One does not simply walk into Mordor. One bounds in, mounted on a Caragor with your own army of Orcs behind you! Welcome to the fun that will be my Middle Earth Shadow of War review that will not contain any more Lord of the Rings puns… honest.
The guys at Monolith have returned with a much meatier edition than the original, award winning Shadow of Mordor that I really enjoyed. The end of the game was a bit poor but overall it really was an entertaining experience that left me happy to go back and smash some more Orcs to bits!
This time we get more RPG elements to the game with the addition of different gear types, levelling up, with a nice skill-tree system. Plus, you can build your own army and unleash it around the lands as you take on Sauron! Do these elements really work or are they just a Tolkien gesture (sorry)? Find out in the details of my review below.
But first middle earth fans, I’d like to know your thoughts on this…
Review Side Quest
“If you had to build an army… name some video game characters you’d include!”
Now, I’ve already picked Kratos for mine so hands off. Other than that have some fun in the Disqus Comments at the end gamers, I look forward to some ideas.
How does it play?
As a traditional action-combat gamer, I do like the classic simplicity of the combat in Shadow of War. Getting into countless fights with Orcs, Uruks and even giant Dragons called Drakes is the main focus of the game. And all of it is a lot of fun.
Using the fight system as in the previous game and the Batman Arkham series you have a few buttons to use in the classic location, rather than shoulder button combat. Attack, counter and stun are your main tools in combat and it’s all about timing and building that combo to do special takedowns and other moves.
The rest of the gameplay has so much going for it too. The smaller, open sandboxes make for tight spaces with lots of enemies. Plus, getting around the map is fluid with key fast travel points that are unlocked as you find and “purify” a tower known as a Haedir. Once they are free of Sauron’s influence you use them as you please to get around which is quite handy.
But if you don’t movement is fluid as you run, climb and bound in wrath form around the maps. There are a decent number of locations too, all with lots to get involved with and impressive to explore.
The big gameplay element is taking back parts of Mordor with your own army. This is where they full on addictiveness of the gameplay hits you and it won’t let go!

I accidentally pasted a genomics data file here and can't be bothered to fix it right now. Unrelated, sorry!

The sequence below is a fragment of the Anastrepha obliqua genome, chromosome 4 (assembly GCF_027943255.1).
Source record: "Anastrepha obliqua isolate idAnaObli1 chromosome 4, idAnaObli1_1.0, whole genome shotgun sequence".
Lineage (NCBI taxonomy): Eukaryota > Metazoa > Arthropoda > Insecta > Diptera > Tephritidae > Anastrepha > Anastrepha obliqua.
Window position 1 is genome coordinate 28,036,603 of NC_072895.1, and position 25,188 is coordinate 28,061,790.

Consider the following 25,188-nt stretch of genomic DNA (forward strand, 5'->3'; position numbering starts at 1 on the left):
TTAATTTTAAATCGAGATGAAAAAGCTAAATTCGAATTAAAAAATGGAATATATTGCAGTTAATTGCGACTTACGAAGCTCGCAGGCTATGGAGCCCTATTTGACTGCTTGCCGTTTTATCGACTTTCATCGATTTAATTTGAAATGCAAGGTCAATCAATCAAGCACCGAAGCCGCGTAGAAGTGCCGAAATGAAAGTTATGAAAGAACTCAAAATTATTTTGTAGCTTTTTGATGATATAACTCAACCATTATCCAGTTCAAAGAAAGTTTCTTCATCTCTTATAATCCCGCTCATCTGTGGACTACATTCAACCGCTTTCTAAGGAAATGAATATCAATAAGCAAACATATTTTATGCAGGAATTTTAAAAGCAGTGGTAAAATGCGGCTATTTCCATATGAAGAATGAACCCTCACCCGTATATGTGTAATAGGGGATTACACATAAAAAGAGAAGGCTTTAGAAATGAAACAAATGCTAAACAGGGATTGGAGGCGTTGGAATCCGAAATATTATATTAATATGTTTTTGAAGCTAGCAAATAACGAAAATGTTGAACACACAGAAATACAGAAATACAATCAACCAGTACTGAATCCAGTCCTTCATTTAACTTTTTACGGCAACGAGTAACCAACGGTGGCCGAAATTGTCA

Orcs will be Orcs
There has been some debate about the treatment of forcing Orcs to serve you in Shadow of War, the “S” word Jeff Goldblum doesn’t like being brought into it. But, in fairness this is what these creatures are bred for, to serve their dark master in combat. You simply flip this and have them serve you, the Bright Lord in combat.
When taking on the hierarchy of the Orc ranks you can recruit any Orc of a lower or equal level to you. This opens up later in the game but becomes the main feature as you use this to build an army. When an enemy is higher level than you, you have to decide whether to shame them, and therefore reduce their level, or just kill them in combat.
There are plenty of enemies to fight and when you are killed (although you can’t truly die, more later) this makes the Orc that killed you stronger. This is the foundations of the Nemesis system (again, more later!).
Once you have enough army members you can storm as stronghold and make it your own. This can be done in one round or a few depending on the place, but it’s always great to do it first time. Once you take over the location is yours and you allocate your team a Warchief position.
It’s the main feature but it’s also my favourite too, it’s fun and addictive and more than enough to keep coming back to the game for.
Presentation and Graphics
Overall Shadow of War looks really impressive, even on standard machines. The locations are full of variety with a mixture of the very cold; extremely hot and more green locations full of plants and life. The enemies all look suitably ugly and rather mean looking two with plenty of variety going on between the Orcs.
Your main character, Talion the ranger who only lives because he is bound with the Wraith of Celebrimbor, looks good as do most things close up. During gameplay it can all get a bit too much at times and the game gets a little too much for itself. There is some pop in and graphical errors here and there, plus the camera can get a bit awkward at times which can be annoying.
Overall though, it’s a very nice experience if not a spectacular one in comparison to others in the sames genre.